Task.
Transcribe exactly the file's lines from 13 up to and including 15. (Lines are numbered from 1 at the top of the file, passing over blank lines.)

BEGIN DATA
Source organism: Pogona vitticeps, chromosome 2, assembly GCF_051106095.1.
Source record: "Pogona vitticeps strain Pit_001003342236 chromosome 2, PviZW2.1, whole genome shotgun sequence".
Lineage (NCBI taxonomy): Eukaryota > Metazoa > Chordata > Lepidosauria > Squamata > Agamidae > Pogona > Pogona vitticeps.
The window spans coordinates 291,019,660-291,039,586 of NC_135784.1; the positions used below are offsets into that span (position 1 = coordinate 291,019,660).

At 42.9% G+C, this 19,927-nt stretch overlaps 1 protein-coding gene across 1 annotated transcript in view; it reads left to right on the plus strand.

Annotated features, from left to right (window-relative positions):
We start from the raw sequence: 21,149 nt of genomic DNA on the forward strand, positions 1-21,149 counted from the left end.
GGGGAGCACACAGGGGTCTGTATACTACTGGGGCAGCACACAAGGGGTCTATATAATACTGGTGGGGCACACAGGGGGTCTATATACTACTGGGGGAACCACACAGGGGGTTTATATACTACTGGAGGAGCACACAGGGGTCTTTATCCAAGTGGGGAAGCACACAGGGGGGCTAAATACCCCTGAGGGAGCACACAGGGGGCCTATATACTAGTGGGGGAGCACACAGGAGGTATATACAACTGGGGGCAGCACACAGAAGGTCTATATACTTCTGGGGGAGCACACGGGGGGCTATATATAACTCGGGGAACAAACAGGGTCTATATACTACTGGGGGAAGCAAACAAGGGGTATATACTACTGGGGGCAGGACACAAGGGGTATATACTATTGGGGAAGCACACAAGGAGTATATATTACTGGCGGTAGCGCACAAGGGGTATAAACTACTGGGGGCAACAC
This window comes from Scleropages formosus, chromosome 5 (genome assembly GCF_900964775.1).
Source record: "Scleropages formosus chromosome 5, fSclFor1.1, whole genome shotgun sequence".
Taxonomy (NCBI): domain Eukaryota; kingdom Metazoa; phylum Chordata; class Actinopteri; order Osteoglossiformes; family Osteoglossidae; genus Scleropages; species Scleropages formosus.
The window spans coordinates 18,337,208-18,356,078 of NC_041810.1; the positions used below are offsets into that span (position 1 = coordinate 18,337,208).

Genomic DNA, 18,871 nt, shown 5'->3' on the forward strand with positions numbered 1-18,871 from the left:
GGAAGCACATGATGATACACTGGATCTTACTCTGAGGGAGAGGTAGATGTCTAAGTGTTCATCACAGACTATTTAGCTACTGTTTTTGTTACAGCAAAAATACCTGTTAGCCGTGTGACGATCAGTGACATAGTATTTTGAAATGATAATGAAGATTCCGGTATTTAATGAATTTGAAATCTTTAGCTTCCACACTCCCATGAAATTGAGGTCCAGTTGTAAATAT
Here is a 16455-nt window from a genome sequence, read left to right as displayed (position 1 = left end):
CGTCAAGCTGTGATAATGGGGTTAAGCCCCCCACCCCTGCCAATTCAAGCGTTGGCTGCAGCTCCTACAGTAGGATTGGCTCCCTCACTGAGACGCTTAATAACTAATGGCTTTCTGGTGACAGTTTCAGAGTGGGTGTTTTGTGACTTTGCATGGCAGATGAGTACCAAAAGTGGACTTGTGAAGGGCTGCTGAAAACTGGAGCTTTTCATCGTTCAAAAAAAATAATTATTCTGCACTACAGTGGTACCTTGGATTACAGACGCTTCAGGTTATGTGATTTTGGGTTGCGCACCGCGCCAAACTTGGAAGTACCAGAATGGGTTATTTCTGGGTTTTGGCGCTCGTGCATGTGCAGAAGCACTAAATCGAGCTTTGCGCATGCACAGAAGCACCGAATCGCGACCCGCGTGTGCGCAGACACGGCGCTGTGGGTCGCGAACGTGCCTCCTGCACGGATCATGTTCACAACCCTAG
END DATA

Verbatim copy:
Genomic DNA, 18,871 nt, shown 5'->3' on the forward strand with positions numbered 1-18,871 from the left:
GGAAGCACATGATGATACACTGGATCTTACTCTGAGGGAGAGGTAGATGTCTAAGTGTTCATCACAGACTATTTAGCTACTGTTTTTGTTACAGCAAAAATACCTGTTAGCCGTGTGACGATCAGTGACATAGTATTTTGAAATGATAATGAAGATTCCGGTATTTAATGAATTTGAAATCTTTAGCTTCCACACTCCCATGAAATTGAGGTCCAGTTGTAAATAT
Here is a 16455-nt window from a genome sequence, read left to right as displayed (position 1 = left end):